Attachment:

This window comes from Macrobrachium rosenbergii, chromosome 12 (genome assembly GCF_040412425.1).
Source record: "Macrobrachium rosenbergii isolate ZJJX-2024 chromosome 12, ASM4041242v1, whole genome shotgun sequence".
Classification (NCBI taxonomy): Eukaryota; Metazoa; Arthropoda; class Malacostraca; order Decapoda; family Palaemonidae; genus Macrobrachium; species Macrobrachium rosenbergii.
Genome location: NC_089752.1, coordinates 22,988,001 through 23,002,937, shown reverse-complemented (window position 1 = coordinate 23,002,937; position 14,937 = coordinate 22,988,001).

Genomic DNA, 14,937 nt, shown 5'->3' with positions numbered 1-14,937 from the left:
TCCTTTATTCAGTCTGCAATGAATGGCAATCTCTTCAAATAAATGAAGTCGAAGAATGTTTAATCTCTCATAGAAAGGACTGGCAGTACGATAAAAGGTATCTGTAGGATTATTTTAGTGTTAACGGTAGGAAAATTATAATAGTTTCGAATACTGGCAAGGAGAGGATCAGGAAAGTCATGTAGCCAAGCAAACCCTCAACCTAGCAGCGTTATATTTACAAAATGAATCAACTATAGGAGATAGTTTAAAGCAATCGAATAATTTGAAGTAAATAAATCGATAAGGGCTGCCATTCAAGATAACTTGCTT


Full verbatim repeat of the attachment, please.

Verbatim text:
This window comes from Macrobrachium rosenbergii, chromosome 12 (genome assembly GCF_040412425.1).
Source record: "Macrobrachium rosenbergii isolate ZJJX-2024 chromosome 12, ASM4041242v1, whole genome shotgun sequence".
Classification (NCBI taxonomy): Eukaryota; Metazoa; Arthropoda; class Malacostraca; order Decapoda; family Palaemonidae; genus Macrobrachium; species Macrobrachium rosenbergii.
Genome location: NC_089752.1, coordinates 22,988,001 through 23,002,937, shown reverse-complemented (window position 1 = coordinate 23,002,937; position 14,937 = coordinate 22,988,001).

Genomic DNA, 14,937 nt, shown 5'->3' with positions numbered 1-14,937 from the left:
TCCTTTATTCAGTCTGCAATGAATGGCAATCTCTTCAAATAAATGAAGTCGAAGAATGTTTAATCTCTCATAGAAAGGACTGGCAGTACGATAAAAGGTATCTGTAGGATTATTTTAGTGTTAACGGTAGGAAAATTATAATAGTTTCGAATACTGGCAAGGAGAGGATCAGGAAAGTCATGTAGCCAAGCAAACCCTCAACCTAGCAGCGTTATATTTACAAAATGAATCAACTATAGGAGATAGTTTAAAGCAATCGAATAATTTGAAGTAAATAAATCGATAAGGGCTGCCATTCAAGATAACTTGCTT